Ruiz was unavailable for trial.  In a pretrial hearing under Evidence Code section 402, the court permitted Officer Vasquez to testify about Ruiz's statements under the spontaneous statement exception to the hearsay rule (Evid.Code, § 1240).  The court found that “a murder and a shooting ․ is incredibly startling and frightening.”  It further found that Ruiz's statements were made before there was time to contrive and misrepresent, noting that Ruiz made his statements soon after the shooting, and that Ruiz's demeanor and behavior demonstrated he was still overcome with nervous excitement.  Additionally, the court determined that Ruiz's statements to the officer were nontestimonial.  The court found that Officer Vasquez was not seeking to elicit testimonial evidence for later use at trial, but asking general questions to locate an at-large shooting suspect.  Appellants Estrada and Garcia contend the trial court abused its discretion in admitting Ruiz's statements, arguing (1) that the statements were made after Ruiz had sufficient time to contrive and misrepresent, that (2) they went beyond the circumstances of the shooting, and (3) that they were testimonial.  We find no error in the trial court's admission of Ruiz's statements.

Evidence Code section 1240 provides:  “Evidence of a statement is not made inadmissible by the hearsay rule if the statement:  [¶] (a) Purports to narrate, describe, or explain an act, condition, or event perceived by the declarant;  and [¶] (b) Was made spontaneously while the declarant was under the stress of excitement caused by such perception.”  To be admissible under the spontaneous statement exception, “ ‘(1) there must be some occurrence startling enough to produce ․ nervous excitement and render the utterance spontaneous and unreflecting;  (2) the utterance must have been before there has been time to contrive and misrepresent, i.e., while the nervous excitement may be supposed still to dominate and the reflective powers to be yet in abeyance;  and (3) the utterance must relate to the circumstance of the occurrence preceding it.’ ”  (People v. Poggi (1988) 45 Cal.3d 306, 318 (Poggi), quoting Showalter v. Western R.R. Co. (1940) 16 Cal.2d 460, 468.)  “Whether an out-of-court statement meets the statutory requirements for admission as a spontaneous statement is generally a question of fact for the trial court, the determination of which involves an exercise of the court's discretion.  [Citation.]  We will uphold the trial court's determination of facts when they are supported by substantial evidence and review for abuse of discretion its decision to admit evidence under the spontaneous statement exception.  [Citations.]”  (People v. Merriman (2014) 60 Cal.4th 1, 65.)

Here, the record supports the trial court's finding that Ruiz's statements to Officer Vasquez were spontaneous.  Rosales was shot between 2:28 p.m.—the last time his cell phone was used—and 2:40 p.m.—the time Officer Vasquez arrived at Rosales's house.  Officer Vasquez spoke with Ruiz shortly after arriving at the house.  Ruiz appeared to be in shock, his eyes were wide open, and he was pacing back and forth.  When speaking with the officer, Ruiz spoke very rapidly in broken sentences and with a high-pitched voice.  The record thus supports the trial court's determination that Ruiz was still under the influence of startling events when he made his statements to the officer.  (See Poggi, supra, 45 Cal.3d at pp. 319–320 [declarant's statements spontaneous although she made them 30 minutes after attack, after she had become calm enough to speak coherently, and in response to officer's questions].)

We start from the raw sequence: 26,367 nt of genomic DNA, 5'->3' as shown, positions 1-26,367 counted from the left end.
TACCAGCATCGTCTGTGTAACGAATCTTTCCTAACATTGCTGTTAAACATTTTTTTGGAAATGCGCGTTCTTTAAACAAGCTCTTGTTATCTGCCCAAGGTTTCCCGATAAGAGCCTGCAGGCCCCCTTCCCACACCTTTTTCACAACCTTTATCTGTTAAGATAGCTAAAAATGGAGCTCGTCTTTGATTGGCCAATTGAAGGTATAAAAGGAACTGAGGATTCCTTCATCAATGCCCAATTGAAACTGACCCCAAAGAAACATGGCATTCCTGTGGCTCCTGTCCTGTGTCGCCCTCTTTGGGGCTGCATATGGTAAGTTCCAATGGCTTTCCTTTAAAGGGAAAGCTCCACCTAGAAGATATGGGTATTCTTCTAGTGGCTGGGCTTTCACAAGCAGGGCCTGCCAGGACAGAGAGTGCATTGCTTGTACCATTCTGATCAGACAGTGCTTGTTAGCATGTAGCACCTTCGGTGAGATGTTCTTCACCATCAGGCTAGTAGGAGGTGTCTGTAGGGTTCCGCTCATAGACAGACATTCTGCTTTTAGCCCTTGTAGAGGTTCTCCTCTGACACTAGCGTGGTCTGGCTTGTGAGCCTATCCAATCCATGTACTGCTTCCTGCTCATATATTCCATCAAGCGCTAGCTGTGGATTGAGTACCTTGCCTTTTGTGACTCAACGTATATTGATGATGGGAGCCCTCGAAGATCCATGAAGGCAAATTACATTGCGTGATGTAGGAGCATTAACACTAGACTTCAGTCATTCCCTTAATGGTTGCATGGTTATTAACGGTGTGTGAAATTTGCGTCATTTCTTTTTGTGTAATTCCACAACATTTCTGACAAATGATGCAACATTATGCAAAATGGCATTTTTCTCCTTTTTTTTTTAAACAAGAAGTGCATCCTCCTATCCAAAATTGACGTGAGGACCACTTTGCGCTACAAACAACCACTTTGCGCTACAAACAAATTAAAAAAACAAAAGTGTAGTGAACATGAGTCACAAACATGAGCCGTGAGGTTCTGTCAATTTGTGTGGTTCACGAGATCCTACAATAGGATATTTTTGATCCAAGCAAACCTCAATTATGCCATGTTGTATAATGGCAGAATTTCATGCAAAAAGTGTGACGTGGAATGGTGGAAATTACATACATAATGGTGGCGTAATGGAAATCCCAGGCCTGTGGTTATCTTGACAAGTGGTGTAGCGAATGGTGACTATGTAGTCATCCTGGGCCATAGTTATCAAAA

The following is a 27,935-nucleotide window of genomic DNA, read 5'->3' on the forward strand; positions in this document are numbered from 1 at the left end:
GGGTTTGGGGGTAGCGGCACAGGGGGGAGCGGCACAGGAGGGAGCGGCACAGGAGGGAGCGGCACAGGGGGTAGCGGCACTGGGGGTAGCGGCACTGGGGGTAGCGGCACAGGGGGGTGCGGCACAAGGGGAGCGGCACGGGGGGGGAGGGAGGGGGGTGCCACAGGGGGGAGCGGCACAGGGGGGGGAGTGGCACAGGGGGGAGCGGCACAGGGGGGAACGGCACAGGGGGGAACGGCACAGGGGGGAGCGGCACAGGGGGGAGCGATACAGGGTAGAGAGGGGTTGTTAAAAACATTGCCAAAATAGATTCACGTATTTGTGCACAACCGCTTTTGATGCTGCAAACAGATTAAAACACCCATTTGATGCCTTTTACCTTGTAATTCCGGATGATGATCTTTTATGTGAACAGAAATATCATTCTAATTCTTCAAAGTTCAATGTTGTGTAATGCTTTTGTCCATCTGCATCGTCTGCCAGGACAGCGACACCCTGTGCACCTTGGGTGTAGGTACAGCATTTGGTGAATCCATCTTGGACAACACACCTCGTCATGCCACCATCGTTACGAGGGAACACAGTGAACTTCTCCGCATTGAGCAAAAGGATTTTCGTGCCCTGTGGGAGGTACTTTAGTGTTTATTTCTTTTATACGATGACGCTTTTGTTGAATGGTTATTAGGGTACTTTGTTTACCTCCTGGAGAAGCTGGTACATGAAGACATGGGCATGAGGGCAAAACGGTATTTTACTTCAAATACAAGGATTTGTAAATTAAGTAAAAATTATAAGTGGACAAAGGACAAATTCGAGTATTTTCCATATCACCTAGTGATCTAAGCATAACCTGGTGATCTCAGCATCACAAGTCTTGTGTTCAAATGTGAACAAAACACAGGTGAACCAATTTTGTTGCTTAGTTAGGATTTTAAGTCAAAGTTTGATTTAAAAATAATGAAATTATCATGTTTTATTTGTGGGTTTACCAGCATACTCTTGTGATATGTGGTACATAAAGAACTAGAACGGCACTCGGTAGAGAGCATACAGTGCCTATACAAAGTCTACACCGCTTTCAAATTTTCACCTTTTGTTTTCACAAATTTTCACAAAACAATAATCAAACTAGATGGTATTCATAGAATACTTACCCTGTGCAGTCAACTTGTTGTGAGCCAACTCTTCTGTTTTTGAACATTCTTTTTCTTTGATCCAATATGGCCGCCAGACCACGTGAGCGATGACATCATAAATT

Appellants contend Ruiz's statements went beyond describing the shooting and murder, noting that Ruiz provided an explanation of what caused Rosales to call Ruiz and ask him for a ride.  Evidence Code section 1240 permits statements explaining an event.  Ruiz's statement that Rosales wanted a ride in order to meet Estrada at a laundromat explained why Ruiz was at the scene of the shooting and why he saw Estrada there.  In short, the trial court did not abuse its discretion in admitting Ruiz's statements to Officer Vasquez under Evidence Code section 1240.

Appellants further argue that admission of Ruiz's statements violated their confrontational rights because the statements were testimonial.  In Davis v. Washington (2006) 547 U.S. 813, the United States Supreme Court explained that “[s]tatements are nontestimonial when made in the course of police interrogation under circumstances objectively indicating that the primary purpose of the interrogation is to enable police assistance to meet an ongoing emergency.  They are testimonial when the circumstances objectively indicate that there is no such ongoing emergency, and that the primary purpose of the interrogation is to establish or prove past events potentially relevant to later criminal prosecution.”  (Id. at p. 822)